Oula Nabulsi enjoys a classic Arabic brunch at home (Photos by Yasmin Diallo Turk)
Oula Nabulsi meticulously places a number of small, colorful bowls that she brought from the United Arab Emirates on her breakfast table. “When many Americans think of Arabic food, shawarma and falafel spring to mind,” says the real estate investor, Arabic food Instagram content creator, and mother of three. “They don’t know much about Arabic breakfasts, so it’s like a hidden treasure they have yet to discover.”
The Arabic breakfast is what brings Nabulsi’s family together at the weekends for the longest meal of the week, she explains. “The Arabic breakfast is so special because it’s a little bit of everything, shared and eaten slowly with consideration for everyone at the table.”
Fatteh and foul (sour beans) at Mazaj Cafe
Traditionally, Arabic breakfast is served as a selection of dishes in small shared plates. Nabulsi compares the style of the meal to that of tapas or a charcuterie board, as there are a variety of offerings that can be shared and enjoyed as small bites. Her favorite savory Arabic breakfast ingredients are za’atar (a Middle Eastern spice mix usually made with dried herbs such as thyme, sumac and sesame seeds) and olive oil, labneh (a strained yogurt), eggs, green olives, pickles, cheese , field beans, fresh cucumbers and tomatoes. Some items, like falafel, are considered always-on foods that have a place on both the breakfast and dinner tables. Though most dishes tend to be savory, Nabulsi says it’s common to end the meal with a sweet bite like halawa (a tahini-honey dip) or jam. Hot tea is essential with meals and breakfast is rounded off with a small cup of Turkish coffee.
Manakeesh za’atar at Pita Shack
When eaten later in the day more as a brunch, Nabulsi says it’s common to add heavier hot dishes like fatteh (layered baked flatbread, chickpeas and tahini sauce with roasted pine nuts), kibbeh (a ground lamb and bulgar wheat). -meatballs) and fried vegetables such as cauliflower, potatoes or eggplant. In some regions, breakfast includes manakeesh, a flatbread topped with za’atar, cheese, or finely chopped beef.
Nabulsi likes to prepare an elaborate and nostalgic Arabic breakfast when she’s with her family, but for those who don’t have an Arabic mother back home, here are three places in town with some Arabic breakfast options, including one with a full Arabic Breakfast menu coming soon.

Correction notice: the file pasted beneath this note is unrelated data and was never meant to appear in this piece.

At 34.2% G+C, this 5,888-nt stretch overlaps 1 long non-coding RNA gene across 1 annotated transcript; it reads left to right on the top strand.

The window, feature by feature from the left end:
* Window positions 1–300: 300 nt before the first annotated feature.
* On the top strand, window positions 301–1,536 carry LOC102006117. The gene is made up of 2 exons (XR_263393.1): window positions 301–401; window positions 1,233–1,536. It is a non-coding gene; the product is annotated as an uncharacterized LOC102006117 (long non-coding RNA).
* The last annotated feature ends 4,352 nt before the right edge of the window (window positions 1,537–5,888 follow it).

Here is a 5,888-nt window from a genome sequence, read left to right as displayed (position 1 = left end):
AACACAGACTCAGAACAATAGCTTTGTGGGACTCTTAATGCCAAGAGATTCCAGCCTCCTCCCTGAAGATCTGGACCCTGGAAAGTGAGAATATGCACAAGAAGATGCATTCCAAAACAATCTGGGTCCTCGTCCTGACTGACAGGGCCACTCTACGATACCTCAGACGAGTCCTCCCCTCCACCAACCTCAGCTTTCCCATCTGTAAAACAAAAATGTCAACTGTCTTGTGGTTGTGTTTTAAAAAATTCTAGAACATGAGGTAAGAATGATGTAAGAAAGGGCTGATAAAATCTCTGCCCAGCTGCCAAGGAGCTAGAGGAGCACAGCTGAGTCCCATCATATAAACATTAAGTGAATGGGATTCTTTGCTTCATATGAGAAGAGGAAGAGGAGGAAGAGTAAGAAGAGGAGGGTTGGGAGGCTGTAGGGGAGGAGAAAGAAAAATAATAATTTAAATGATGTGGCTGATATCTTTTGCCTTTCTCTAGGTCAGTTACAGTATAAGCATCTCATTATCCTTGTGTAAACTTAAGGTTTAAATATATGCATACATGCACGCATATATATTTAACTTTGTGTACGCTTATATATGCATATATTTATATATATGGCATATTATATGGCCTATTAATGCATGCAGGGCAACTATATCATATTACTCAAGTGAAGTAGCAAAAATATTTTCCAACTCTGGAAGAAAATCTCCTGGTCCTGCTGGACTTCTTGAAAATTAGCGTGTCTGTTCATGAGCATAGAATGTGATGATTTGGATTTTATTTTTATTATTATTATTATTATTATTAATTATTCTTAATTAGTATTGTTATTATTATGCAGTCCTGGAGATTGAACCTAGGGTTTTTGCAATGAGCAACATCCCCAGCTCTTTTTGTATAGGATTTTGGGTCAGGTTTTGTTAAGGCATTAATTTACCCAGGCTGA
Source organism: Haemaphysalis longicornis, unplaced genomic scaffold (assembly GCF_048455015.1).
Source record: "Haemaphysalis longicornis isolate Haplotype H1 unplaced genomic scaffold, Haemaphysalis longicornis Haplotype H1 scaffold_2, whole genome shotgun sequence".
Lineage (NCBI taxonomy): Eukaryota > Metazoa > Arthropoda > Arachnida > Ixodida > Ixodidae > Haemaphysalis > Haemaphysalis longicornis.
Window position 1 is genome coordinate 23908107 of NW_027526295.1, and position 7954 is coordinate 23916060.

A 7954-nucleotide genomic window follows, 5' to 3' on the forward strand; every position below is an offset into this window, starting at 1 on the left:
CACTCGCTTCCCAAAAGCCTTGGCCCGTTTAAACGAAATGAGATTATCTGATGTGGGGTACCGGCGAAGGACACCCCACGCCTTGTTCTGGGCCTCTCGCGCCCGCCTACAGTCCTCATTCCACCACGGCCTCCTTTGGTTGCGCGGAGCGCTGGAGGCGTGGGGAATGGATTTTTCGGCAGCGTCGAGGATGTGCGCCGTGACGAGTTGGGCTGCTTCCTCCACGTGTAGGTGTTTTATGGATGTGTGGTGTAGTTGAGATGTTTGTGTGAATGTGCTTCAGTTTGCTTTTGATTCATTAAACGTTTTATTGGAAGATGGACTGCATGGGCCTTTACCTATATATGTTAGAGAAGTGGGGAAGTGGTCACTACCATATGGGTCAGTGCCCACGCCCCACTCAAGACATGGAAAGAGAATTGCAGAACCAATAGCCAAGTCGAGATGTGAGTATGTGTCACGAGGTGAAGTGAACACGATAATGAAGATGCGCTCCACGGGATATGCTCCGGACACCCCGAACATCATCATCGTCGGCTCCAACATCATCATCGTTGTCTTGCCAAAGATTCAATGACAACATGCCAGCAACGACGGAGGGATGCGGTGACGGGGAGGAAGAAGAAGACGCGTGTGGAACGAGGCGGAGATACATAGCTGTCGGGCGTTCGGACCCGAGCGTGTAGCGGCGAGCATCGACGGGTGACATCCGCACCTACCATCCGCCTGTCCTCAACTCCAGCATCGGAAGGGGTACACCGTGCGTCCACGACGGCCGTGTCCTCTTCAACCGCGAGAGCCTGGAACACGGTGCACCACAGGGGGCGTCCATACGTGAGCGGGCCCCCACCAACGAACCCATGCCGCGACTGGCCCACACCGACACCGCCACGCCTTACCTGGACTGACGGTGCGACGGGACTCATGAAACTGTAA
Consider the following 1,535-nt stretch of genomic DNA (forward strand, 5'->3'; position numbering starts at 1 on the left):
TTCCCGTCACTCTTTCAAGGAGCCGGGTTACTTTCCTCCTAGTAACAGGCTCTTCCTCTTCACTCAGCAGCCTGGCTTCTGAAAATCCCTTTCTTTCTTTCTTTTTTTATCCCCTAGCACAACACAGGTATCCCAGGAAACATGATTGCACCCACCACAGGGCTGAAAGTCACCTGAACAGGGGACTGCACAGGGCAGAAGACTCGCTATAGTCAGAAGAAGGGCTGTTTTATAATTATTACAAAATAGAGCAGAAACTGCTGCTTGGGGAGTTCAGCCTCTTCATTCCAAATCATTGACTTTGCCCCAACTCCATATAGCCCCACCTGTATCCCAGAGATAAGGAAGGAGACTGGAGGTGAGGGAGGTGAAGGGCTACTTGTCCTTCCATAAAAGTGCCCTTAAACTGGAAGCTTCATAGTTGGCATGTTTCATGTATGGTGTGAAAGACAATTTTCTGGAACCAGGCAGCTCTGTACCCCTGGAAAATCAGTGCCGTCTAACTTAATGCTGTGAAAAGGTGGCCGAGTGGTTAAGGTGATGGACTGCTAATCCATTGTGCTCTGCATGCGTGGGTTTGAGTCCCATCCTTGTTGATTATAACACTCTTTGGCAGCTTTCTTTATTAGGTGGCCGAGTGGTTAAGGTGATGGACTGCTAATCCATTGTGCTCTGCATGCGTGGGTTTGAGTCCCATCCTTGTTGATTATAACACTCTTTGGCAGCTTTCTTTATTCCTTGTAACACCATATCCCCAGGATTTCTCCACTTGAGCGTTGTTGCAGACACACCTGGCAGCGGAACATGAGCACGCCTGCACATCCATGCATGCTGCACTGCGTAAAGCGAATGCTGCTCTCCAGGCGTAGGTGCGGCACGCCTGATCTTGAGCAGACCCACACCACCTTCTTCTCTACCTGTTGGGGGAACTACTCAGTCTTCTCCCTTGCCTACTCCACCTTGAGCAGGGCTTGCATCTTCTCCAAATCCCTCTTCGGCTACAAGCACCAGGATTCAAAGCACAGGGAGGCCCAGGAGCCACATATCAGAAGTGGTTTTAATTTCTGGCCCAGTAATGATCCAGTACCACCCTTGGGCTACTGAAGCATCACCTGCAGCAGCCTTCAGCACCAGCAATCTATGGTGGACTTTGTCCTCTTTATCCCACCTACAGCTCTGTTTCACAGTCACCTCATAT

The first is Mazaj Cafe in North Austin. This restaurant was opened in 2021 by Chef Ahmed “Eddie” Jarrah, who came to Austin from Houston where he previously owned a larger incarnation of the Mazaj Cafe with his brothers. Jarrah said he opened his coffee shop and hookah lounge concept in Austin because he felt it was different than anything else currently available. Jarrah studied and worked in the hotel and restaurant industry for decades and wanted to create a place that makes people happy and offers the Levantine Arabic cuisine he loves so much. “I’ve worked in the best hotels and in the best places. I make the best food and I want people to have a relaxing place to enjoy it.”
Although traditional small Arabic breakfast setups can be arranged for larger groups, there are popular breakfast items on the menu, which can be ordered individually during weekend brunch hours from 12pm to 3pm. Jarrah recommends the Manakeesh flatbreads, which are topped with either seasoned ground beef, his special signature za’atar mix, or a pepper, bulgar, and pomegranate sauce called “Muhammara.”
A broad bean dish consisting of broad beans, garlic and lemon garnished with tomatoes, parsley and olive oil is one of the most common breakfast dishes. It’s available at Mazaj with or without tahini yogurt and is eaten with flatbread as well as hummus or baba ghanoush.
Hummus at Pita Shack
Fatteh and shakshuka are popular breakfast menu items. Shakshuka is prepared differently in the Middle East and may include a fried egg on a tomato sauce, but Mazaj’s version is more like scrambled eggs with diced tomatoes. Mazaj offers hot tea by the glass or by the pot, with or without mint.